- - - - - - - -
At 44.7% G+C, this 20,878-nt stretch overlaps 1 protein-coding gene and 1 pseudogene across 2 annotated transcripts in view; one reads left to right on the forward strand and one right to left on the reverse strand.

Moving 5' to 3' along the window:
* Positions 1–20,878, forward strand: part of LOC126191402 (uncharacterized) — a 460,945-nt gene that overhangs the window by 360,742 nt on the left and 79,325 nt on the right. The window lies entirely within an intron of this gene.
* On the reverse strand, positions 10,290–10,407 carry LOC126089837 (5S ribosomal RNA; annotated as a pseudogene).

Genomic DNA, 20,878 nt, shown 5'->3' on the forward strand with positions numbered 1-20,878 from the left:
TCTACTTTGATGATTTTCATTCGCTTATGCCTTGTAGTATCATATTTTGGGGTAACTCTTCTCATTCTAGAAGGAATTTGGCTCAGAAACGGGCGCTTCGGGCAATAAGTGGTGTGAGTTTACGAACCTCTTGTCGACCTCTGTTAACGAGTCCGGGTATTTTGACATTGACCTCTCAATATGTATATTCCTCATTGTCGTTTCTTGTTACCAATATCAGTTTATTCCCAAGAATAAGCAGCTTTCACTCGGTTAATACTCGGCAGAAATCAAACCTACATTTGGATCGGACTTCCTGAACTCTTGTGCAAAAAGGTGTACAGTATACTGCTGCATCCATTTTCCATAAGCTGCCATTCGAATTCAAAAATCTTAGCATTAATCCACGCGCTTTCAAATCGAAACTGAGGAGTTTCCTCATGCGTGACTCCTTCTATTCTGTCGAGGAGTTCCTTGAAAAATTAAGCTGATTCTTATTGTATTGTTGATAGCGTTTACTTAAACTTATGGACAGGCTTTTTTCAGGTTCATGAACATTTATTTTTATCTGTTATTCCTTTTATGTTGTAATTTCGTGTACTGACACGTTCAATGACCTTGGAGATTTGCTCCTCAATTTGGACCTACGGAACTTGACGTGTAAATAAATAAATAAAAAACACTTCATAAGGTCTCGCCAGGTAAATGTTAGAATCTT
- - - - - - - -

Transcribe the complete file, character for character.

At 44.7% G+C, this 20,878-nt stretch overlaps 1 protein-coding gene and 1 pseudogene across 2 annotated transcripts in view; one reads left to right on the forward strand and one right to left on the reverse strand.

Moving 5' to 3' along the window:
* Positions 1–20,878, forward strand: part of LOC126191402 (uncharacterized) — a 460,945-nt gene that overhangs the window by 360,742 nt on the left and 79,325 nt on the right. The window lies entirely within an intron of this gene.
* On the reverse strand, positions 10,290–10,407 carry LOC126089837 (5S ribosomal RNA; annotated as a pseudogene).

Genomic DNA, 20,878 nt, shown 5'->3' on the forward strand with positions numbered 1-20,878 from the left:
TCTACTTTGATGATTTTCATTCGCTTATGCCTTGTAGTATCATATTTTGGGGTAACTCTTCTCATTCTAGAAGGAATTTGGCTCAGAAACGGGCGCTTCGGGCAATAAGTGGTGTGAGTTTACGAACCTCTTGTCGACCTCTGTTAACGAGTCCGGGTATTTTGACATTGACCTCTCAATATGTATATTCCTCATTGTCGTTTCTTGTTACCAATATCAGTTTATTCCCAAGAATAAGCAGCTTTCACTCGGTTAATACTCGGCAGAAATCAAACCTACATTTGGATCGGACTTCCTGAACTCTTGTGCAAAAAGGTGTACAGTATACTGCTGCATCCATTTTCCATAAGCTGCCATTCGAATTCAAAAATCTTAGCATTAATCCACGCGCTTTCAAATCGAAACTGAGGAGTTTCCTCATGCGTGACTCCTTCTATTCTGTCGAGGAGTTCCTTGAAAAATTAAGCTGATTCTTATTGTATTGTTGATAGCGTTTACTTAAACTTATGGACAGGCTTTTTTCAGGTTCATGAACATTTATTTTTATCTGTTATTCCTTTTATGTTGTAATTTCGTGTACTGACACGTTCAATGACCTTGGAGATTTGCTCCTCAATTTGGACCTACGGAACTTGACGTGTAAATAAATAAATAAAAAACACTTCATAAGGTCTCGCCAGGTAAATGTTAGAATCTT